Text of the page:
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Catalog season in the depths of Winter

thinks too much Jan 23, 2014 10:37 AM

I bought a house last summer and immediately have felt the pull to start putting down roots, literally and metaphorically. As we muddle along in northern New England with the visits from the polar vortex, I want to start planning for spring at the same time that I am hoping for more snow.

Does anyone have favorite catalogs for seeds and starters? Edible stuff only, chowhounds. I can't seem to sufficiently tend plants that I won't wind up eating in some fashion.

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  1. m
    MikeG RE: thinks too much Jan 23, 2014 10:56 AM

    Richter's has a lot of unusual herbs and vegetables - seeds and sometimes starts. I suggest you download their PDF catalog or request a hard copy, their website (www.richters.com) isn't the best designed for casual browsing.

    1. DonShirer RE: thinks too much Jan 23, 2014 04:46 PM

      I infer from your post that you prefer a paper catalog to leaf through (or lust over!). Three of the ones I like the most (you can request a catalog from their websites) are

      Johnny's * - http://www.johnnyseeds.com
      Pinetree * - http://www.superseeds.com
      Baker Creek * - http://www.rareseeds.com

      Johnny's and Pinetree are Maine-based, so you should be able to rely on their recommendations for northern N.E.

      Other websites with large vegetable selections I have successfully purchased from in the past (you can request paper catalogs from the ones marked with * ) are (in no particular order


      SandHill * - http://sandhillpreservation.com
      Sample - http://www.sampleseeds.com
      Swallowtail - http://www.swallowtailgardenseeds.com/
      Hudson * - http://jlhudsonseeds.net
      Victory * - http://www.victoryseeds.com
      TotallyTomato * - http://totallytomato.com
      Heirloom - http://www.heirloomseeds.com
      2Bseeds - http://www.2bseeds.com
      and a primarily flower seed company that still has some good vegetable choices:
      Dianes - http://www.dianeseeds.com

      Many Pinetree and Sample offerings have smaller quantities of seeds, a good choice for the casual gardener.
      (There are dozens of other good companies out there I just haven't tried. I'm sure someone will probably chip in with others.) Some garden sites (like DavesGarden) offer ratings on how well seed and plant suppliers are thought of. All those mentioned above have better than average ratings.

      1. r
        ravenwork RE: thinks too much Jan 24, 2014 02:14 PM

        Baker Creek is great! Good quality seeds, tons of great, old-timey and delicious varieties. They have a great catalog too. I highly recommend them.

        1. Shrinkrap RE: thinks too much Jan 26, 2014 05:28 PM

          I have ordered from all of these several times with good results. I don't think I ever had a Renee's catalog, though.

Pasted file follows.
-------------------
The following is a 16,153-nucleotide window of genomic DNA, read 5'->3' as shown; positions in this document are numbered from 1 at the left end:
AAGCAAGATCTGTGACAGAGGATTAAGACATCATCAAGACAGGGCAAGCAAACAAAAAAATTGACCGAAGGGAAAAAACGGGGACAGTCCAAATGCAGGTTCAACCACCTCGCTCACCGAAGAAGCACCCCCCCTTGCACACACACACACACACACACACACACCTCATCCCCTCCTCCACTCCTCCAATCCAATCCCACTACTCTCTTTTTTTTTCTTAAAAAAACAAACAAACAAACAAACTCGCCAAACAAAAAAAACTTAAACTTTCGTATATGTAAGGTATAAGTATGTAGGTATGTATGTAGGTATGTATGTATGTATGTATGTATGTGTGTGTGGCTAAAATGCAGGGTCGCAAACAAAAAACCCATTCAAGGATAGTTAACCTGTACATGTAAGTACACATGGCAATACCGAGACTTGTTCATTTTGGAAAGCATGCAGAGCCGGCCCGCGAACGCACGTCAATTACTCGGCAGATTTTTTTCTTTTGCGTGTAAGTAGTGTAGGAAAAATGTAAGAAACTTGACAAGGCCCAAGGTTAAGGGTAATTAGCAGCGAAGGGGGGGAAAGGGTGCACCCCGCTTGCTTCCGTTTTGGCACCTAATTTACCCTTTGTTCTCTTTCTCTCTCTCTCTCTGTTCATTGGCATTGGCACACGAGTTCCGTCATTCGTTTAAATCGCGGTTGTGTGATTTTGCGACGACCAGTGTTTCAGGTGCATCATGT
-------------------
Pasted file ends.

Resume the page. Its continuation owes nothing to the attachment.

Renee's Garden Seeds-vegetables and flowers; I get sugar snaps from here, and sweet pea seeds here too.


          Peaceful Valley-organic. I get my garlic and shallots here, and some supplies. They also have seed potatoes and Renee's Seeds.


          Kitchen Garden Seeds


          Tomato Growers Supply-tomato, eggplant and pepper seeds


          Seeds From Italy-favas and garlic, among other things


          The Cooks Garden-haven't ordered from here in years, but nice catalog.


          Harris Seeds-I bought a green house from this one, and I think a compost bin, It's been awhile


          Territorial-great for a year round perspective, at least in the west. They have seasonal garden planners on their website.


          planner http://gardenplanner.territorialseed....

          spring growing guide

          fall/winter garden guide

          I don't recall ordering from Parks,Burpee's,Jung, and Gurney's, but the send catalogs.

          Oh, and Johnny's


          1. g
            gimlis1mum RE: thinks too much Jan 29, 2014 06:11 PM

            Fedco is wonderful fun - several catalogs, one for trees & shrubs, one for seeds, one for roots & tubers (I think). It's getting to be a bit late in the season to order, the deadline for discounted bulk orders has already passed.

            The catalogs have lots of good information in them as well, to keep for reference. I believe all of their plants are grown locally (in Maine) by small growers.

            1. r
              Raffles RE: thinks too much Feb 3, 2014 10:44 AM


              1. t
                thinks too much RE: thinks too much Feb 4, 2014 10:39 AM

                Thanks for all the input! I have definitely asked for some of these catalogs to be sent my way.

                I did have one question: does anyone else have difficulty in viewing the Fedco seeds website? I have tried on multiple days from 2 different computers and it never seems to load.

                3 Replies
                1. re: thinks too much
                  herby RE: thinks too much Feb 4, 2014 11:00 AM

                  Just tried it and it loaded fine. Can't request catalogue on line - need to call and it is a pain!